Saturday August 13, 2022

Protect the hunted

By Editorial Board
July 18, 2022

That the people of Thar have dedicated a graveyard for the nine rare chinkara deer that were hunted and killed a few weeks back by five hunters in a village in Thar is an encouraging sign that there is a spirit and understanding of conservation of wildlife among locals. In fact, after the deer were hunted, bravely villagers had pursued the hunters and forced three of them to surrender; those three men are in police custody and their bail pleas have been rejected. The killing of the rare deer in Thar points to the larger issue regarding wildlife conservation as well as animal welfare in the country.

Poachers and illegal hunters are openly allowed to operate in protected sanctuaries in the country where animals should be kept safe for the preservation of the environment and the many species that make this planet habitable. Sadly, this happens almost nowhere in our country. After all, let us not forget that even protecting rare wildlife is a dangerous task, as seen in the tragic case of Nazim Jokhio who was killed attempting to highlight illegal Houbara hunting in his district in Sindh. The locals of the Thar village where the deer hunt took place have displayed an awareness that needs to be supported by the authorities and the government. This is where the state has been a complete failure. There has to be a dedicated effort to prevent such brutality against species which desperately need to be preserved. Pakistan is already in danger of losing its dwindling population of the Houbara bustard and different species such as the snow leopard, of which only a few now exist. Most such hunts are also intended both for the purposes of trophy gathering while foreign hunters take away their kill to their own lands. But action has to be taken and the entire process of illegal hunting must be brought to an end as quickly as possible and before precious animal life is destroyed.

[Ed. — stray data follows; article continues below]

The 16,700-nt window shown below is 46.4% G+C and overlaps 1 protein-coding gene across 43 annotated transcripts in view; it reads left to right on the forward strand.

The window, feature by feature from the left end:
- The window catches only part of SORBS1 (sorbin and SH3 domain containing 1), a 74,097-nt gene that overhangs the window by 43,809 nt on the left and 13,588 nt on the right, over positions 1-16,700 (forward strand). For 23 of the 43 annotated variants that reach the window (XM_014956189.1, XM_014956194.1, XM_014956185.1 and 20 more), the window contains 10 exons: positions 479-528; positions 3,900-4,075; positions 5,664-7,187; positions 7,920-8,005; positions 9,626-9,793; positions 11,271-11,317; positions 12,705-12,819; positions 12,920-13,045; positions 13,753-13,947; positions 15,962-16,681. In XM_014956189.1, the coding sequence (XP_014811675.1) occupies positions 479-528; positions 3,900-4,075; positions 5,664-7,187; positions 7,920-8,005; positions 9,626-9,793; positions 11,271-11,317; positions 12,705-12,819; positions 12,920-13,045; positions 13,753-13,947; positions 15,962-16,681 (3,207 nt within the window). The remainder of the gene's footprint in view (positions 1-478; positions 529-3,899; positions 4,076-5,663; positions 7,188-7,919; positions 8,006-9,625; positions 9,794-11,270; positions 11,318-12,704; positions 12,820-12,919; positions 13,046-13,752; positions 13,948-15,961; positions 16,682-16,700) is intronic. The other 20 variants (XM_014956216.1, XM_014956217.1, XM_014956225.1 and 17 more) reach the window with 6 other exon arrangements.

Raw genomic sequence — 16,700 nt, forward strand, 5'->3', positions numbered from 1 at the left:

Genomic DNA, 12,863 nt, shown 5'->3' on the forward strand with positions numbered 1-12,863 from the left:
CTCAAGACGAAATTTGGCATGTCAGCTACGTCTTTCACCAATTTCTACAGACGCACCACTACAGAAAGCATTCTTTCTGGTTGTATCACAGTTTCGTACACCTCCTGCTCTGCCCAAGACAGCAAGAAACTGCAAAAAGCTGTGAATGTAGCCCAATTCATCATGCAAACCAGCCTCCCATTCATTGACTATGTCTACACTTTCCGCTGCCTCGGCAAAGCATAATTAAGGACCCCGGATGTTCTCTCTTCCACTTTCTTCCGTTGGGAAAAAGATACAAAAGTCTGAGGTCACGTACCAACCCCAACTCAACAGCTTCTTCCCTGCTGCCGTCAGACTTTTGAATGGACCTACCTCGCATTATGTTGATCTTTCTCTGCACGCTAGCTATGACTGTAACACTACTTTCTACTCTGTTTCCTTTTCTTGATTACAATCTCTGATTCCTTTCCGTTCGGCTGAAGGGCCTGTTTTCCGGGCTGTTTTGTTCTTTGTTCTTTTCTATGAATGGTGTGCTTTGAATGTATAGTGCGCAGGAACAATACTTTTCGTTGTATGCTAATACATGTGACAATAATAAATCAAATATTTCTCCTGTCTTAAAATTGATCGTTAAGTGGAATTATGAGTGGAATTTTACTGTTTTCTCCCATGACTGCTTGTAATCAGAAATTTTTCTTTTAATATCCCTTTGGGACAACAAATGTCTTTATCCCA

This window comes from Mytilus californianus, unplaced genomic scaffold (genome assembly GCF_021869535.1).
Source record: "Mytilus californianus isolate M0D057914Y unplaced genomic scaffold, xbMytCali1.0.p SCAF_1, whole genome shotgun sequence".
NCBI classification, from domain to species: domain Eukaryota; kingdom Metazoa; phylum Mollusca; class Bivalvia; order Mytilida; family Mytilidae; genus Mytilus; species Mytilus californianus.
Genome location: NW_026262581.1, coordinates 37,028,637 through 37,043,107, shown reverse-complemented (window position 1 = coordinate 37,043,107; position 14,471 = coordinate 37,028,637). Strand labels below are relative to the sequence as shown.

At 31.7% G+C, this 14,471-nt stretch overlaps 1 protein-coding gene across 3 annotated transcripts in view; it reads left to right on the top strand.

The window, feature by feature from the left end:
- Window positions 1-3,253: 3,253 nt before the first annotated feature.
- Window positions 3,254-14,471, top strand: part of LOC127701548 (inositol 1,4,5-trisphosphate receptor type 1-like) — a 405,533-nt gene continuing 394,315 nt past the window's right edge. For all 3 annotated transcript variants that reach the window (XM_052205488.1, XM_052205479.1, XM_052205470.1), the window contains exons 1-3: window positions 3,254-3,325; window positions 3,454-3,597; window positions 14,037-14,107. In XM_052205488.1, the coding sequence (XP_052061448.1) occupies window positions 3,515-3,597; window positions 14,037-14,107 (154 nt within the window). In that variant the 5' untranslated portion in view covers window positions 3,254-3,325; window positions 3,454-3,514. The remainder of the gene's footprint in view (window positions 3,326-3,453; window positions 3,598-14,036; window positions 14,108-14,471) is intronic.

The failure to protect our natural habitat is a problem which will haunt us in the coming years as Pakistan faces climate change. In this regard, the recent announcement by the head of the Prime Minister’s Strategic Reforms Unit, Salman Sufi, that the government is going to introduce a number of reforms for animal welfare in Pakistan is a welcome step. Hopefully, this will include the issue of the dwindling wildlife in the country.